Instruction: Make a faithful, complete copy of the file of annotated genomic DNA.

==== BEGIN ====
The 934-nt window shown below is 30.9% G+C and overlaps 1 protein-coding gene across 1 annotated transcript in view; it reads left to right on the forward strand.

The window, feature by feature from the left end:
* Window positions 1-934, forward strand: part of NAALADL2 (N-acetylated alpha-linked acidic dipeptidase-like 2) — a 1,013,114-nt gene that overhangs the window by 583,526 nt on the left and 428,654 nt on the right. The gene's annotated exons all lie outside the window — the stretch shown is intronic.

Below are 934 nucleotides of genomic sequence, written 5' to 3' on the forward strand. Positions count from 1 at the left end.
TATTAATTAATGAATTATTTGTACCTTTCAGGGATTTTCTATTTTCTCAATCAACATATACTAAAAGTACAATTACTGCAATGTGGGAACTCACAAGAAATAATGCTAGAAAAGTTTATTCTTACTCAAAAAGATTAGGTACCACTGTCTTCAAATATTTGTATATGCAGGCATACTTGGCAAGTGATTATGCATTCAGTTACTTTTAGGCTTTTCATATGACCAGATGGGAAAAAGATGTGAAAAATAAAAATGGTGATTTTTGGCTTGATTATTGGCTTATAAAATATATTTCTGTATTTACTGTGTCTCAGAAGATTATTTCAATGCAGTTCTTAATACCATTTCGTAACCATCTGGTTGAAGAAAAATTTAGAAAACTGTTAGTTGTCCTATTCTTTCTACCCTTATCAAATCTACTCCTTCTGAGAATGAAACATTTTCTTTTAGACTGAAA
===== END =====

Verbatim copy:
The 934-nt window shown below is 30.9% G+C and overlaps 1 protein-coding gene across 1 annotated transcript in view; it reads left to right on the forward strand.

The window, feature by feature from the left end:
* Window positions 1-934, forward strand: part of NAALADL2 (N-acetylated alpha-linked acidic dipeptidase-like 2) — a 1,013,114-nt gene that overhangs the window by 583,526 nt on the left and 428,654 nt on the right. The gene's annotated exons all lie outside the window — the stretch shown is intronic.

Below are 934 nucleotides of genomic sequence, written 5' to 3' on the forward strand. Positions count from 1 at the left end.
TATTAATTAATGAATTATTTGTACCTTTCAGGGATTTTCTATTTTCTCAATCAACATATACTAAAAGTACAATTACTGCAATGTGGGAACTCACAAGAAATAATGCTAGAAAAGTTTATTCTTACTCAAAAAGATTAGGTACCACTGTCTTCAAATATTTGTATATGCAGGCATACTTGGCAAGTGATTATGCATTCAGTTACTTTTAGGCTTTTCATATGACCAGATGGGAAAAAGATGTGAAAAATAAAAATGGTGATTTTTGGCTTGATTATTGGCTTATAAAATATATTTCTGTATTTACTGTGTCTCAGAAGATTATTTCAATGCAGTTCTTAATACCATTTCGTAACCATCTGGTTGAAGAAAAATTTAGAAAACTGTTAGTTGTCCTATTCTTTCTACCCTTATCAAATCTACTCCTTCTGAGAATGAAACATTTTCTTTTAGACTGAAA